He’s talking about the incident in the Kilcoo v Rangers match… A nasty piece of off topic needling…

    Back on topic, it may be those things it’s also the national flag of the country. Removing it hardly brings nationalists any closer to a day of release…

  • DC

    Can Peter see Mr Tayto outside City Hall:

  • Gingray

    Does Chris actually say flying the flag is sectarian in his article, or is it commenting on the irony of unionists talking about being more inclusive on one hand, while doing the opposite in action.

    I agree with you that flying the flag is not sectarian, but many people don’t associate flags in general in this place as anything other than sectarian.

    What’s surely more important is how unionism reacts to a democratic decision that doesn’t go its way – what do you think will happen if nationalism/republicanism gains a majority in belfast?

  • Red Lion

    Well the GAA is off topic, but i thought Joey Cunningham spoke very well (father of Aaron) I remember Joey from his Irish league football days, great player for Portadown who knew how to score a cracker.
    Unfortunately Joey took a lot of racist abuse at several Irish League grounds, but the worst i rememebr was at Solitude where after enduring a scores and scores of bananas thrown onto the pitch by the Cliftonville fans he pinged a stomper of a goal into the net and celebrated his goal like a maniac in front of them, and the Cliftonville fans went absolutely frothing at the mouth beserk. The thing is I was just a kid at the time, and it didnt register with me he was black.
    I hope lots of young people in NI getting used to the Union Flag as the norm, don’t see it in a different or negative light because of the shameful trouble tonight. Unionism never learns, and dispite frustrating glimpses of talk of playing a cleverer pragmatic long term game, still lets Sinn Fein light the torchpaper then stand back and smirk as Unionism jumps in like a fool.

  • Mick Fealty

    I have to go to bed I’m afraid.

    But quickly, FJH, in his own blog notes a parallel with the 1964 taking down of the tricolour on foot of the regressive (not to mention politically idiotic) Flags And Emblems Act, 1954. It was a stupid action, prompted and legitimised by an unremittingly stupid statute.

    The impulse here, IMHO, is just as stupid, and short term.

  • Chris Donnelly

    Any National flag isn’t sectarian in and of itself, though I can see how differing peoples at differing times in history can interpret the appearance of a flag as being either racist or sectarian (usually when associated with a regime culpable for acts of violence.)

    The Union Flag- and Irish Tricolour- have been viewed in such a manner by people of either unionist or nationalist persuasions for many years due to the political situation in this part of Ireland, but getting people past that stance, to a place where mutual respect can be afforded to both traditions, is part of the journey we are on.

    So the question is slightly redundant.

    More important, for those articulating the Robinson line on ‘Catholics for the Union,’ is to put forward a coherent argument explaining how unionism’s inability to cede ground on the issue of flags/ emblems/ power-sharing is consistent with a strategy seriously aimed at broadening the Union’s appeal.

    Perhaps there are those who sincerely believe that the line peddled from DUP HQ- that catholics really want the Union Flag at City Hall- is a vote winner, but there is little by way of credible evidence to back up such an assertion.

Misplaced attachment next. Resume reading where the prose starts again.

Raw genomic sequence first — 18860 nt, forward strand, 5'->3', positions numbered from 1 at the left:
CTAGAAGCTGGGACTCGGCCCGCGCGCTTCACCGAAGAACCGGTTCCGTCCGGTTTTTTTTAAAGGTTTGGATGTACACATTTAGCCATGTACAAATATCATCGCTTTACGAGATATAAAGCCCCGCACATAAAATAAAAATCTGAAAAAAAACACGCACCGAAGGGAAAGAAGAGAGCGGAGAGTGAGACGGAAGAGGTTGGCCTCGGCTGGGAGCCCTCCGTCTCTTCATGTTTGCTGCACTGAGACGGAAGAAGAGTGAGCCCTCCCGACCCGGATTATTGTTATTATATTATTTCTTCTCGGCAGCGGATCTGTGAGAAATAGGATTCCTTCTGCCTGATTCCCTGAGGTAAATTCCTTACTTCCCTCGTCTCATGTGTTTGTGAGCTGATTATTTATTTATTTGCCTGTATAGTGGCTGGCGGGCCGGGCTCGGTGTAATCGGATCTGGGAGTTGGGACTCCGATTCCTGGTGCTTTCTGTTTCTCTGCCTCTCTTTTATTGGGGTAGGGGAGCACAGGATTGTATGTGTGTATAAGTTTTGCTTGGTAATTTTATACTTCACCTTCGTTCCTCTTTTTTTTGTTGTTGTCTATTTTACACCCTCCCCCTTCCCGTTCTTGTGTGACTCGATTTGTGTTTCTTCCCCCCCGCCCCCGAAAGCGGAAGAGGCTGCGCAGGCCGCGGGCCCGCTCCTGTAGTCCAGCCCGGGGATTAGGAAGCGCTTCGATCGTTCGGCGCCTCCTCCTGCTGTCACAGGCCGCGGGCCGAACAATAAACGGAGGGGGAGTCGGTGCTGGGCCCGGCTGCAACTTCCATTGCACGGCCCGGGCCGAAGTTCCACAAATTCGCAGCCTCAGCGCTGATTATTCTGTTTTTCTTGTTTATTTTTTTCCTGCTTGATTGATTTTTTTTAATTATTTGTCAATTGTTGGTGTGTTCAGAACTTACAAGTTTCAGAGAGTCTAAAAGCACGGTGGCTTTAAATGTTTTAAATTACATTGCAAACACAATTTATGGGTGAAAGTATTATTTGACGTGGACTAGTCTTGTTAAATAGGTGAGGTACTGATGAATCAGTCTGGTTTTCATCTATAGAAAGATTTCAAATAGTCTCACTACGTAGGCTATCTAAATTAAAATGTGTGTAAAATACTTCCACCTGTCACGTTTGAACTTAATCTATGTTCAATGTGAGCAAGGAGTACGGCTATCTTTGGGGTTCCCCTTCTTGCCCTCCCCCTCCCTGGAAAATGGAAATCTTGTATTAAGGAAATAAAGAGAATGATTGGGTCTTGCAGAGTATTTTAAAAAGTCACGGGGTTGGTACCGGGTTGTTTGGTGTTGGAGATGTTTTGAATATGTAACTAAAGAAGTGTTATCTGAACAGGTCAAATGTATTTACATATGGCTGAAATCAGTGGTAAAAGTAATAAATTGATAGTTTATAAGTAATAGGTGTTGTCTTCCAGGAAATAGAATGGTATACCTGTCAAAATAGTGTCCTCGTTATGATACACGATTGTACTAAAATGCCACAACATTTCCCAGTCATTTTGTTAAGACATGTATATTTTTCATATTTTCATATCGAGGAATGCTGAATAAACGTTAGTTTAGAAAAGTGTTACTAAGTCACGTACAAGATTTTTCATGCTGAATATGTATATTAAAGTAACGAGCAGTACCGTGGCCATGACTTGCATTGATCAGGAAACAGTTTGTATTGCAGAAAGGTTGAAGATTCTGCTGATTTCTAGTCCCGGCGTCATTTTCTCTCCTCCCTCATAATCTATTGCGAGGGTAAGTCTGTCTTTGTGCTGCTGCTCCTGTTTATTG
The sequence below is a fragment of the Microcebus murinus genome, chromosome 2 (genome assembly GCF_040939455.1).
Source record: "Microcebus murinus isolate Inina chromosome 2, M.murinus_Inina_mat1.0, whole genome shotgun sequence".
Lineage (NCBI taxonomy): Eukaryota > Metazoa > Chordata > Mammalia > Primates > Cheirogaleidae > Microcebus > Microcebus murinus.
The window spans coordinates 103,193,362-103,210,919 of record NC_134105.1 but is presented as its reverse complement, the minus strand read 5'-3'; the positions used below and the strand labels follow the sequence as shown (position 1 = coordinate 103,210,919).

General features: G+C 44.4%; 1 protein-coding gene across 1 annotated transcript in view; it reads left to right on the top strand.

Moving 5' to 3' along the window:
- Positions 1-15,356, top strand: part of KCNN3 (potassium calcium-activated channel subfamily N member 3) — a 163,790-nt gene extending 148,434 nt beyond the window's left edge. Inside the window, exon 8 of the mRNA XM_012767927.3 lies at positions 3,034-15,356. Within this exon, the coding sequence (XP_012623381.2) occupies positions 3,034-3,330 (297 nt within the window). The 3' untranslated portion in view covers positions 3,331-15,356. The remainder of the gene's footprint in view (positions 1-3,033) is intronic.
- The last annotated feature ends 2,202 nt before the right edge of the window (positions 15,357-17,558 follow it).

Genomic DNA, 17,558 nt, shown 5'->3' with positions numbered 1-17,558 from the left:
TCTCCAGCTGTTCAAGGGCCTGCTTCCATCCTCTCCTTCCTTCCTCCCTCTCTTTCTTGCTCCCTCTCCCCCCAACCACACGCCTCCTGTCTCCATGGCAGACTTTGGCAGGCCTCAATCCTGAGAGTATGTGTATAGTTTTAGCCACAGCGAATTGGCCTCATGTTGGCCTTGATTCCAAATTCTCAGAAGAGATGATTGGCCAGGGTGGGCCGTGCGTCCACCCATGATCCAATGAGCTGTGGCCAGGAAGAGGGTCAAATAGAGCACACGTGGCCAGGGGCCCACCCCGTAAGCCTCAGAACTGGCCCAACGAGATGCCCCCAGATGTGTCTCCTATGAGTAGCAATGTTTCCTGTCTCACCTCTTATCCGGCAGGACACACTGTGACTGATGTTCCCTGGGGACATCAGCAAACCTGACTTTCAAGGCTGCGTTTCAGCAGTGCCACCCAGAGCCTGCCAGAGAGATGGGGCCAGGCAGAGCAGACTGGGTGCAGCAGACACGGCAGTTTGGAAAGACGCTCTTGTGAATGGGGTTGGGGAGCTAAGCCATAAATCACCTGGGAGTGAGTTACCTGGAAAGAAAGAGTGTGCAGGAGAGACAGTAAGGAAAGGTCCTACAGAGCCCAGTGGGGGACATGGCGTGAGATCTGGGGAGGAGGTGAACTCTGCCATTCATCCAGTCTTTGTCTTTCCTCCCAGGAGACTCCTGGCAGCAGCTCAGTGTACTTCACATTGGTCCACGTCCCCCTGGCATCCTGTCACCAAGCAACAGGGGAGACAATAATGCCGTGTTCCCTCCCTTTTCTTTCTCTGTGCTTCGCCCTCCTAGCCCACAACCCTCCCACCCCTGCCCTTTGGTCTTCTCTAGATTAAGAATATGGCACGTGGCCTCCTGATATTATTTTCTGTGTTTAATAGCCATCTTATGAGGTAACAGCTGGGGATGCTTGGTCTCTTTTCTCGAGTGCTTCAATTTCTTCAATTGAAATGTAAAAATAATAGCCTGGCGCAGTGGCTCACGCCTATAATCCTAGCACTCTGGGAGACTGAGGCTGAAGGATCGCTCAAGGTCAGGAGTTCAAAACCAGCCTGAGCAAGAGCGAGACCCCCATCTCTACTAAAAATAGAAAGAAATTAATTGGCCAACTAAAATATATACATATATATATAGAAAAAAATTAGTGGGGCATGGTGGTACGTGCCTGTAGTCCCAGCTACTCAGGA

Indeed, it is more credible to assert that the Robinson strategy is a mirror image of the old Nationalist line about simply pointing to the Orange in the Tricolour, reciting the names of the dead martyred protestant republicans and believing that Protestants would once again return to the fold.

    Nationalism- and (the much greater section of) republicanism- has shifted strategic ground on this, crucially acknowledging that any protestant support/ acquiescence in an all-island future arrangement will be preceded by recognition that ‘unionists as unionists’ need to be legitimised within such a framework.

    Alas, unionism appears more comfortable in the denial phase, pining for the unicorns to come galloping into the fold, hoping that the blinkers they’ve ordered for them will help prevent them from seeing the ugly reconstructed face of a unionism which Peter and co seem incapable or -more likely- utter unwilling to extricate themselves from.

  • derrydave

    Are you new to this place or what ? Or just trolling for fun ? It’s patently obvious that the flag in and of itself is not sectarian, however the flaunting of it in the faces of a significant proportion of the population which does not have any allegience to it, as a means of in your face tribal identification and marking, is unhelpful, offensive, and these actions could certainly be described as sectarian in nature.
    Neutral working environment….anyone….. ?
    No matter, it’s done now and will never be reversed – and how many of Belfasts population actually gave a f**k enough to go out in the streets to object ? Despite the campaign and leafletting, only a thousand people ! (probably at least half of whom would have turned up to protest against Catholics actually being allowed to be councillors were such a campaign to be organized !).
    Absolutely nobody is claiming that this move is going to bring about a united Ireland, therefore your statement that it won’t is simply an example of you trying to be a smart-arse – why not just grow up and accept that this is a move in the right direction. The moral majority will get on with their Christmas shopping, whilst silently awknowleding that this is obviously a sensible step.

  • SK

    “still lets Sinn Fein light the torchpaper then stand back and smirk as Unionism jumps in like a fool.”


    I knew it was the nationalists. Even when it was the unionists, I knew it was the nationalists.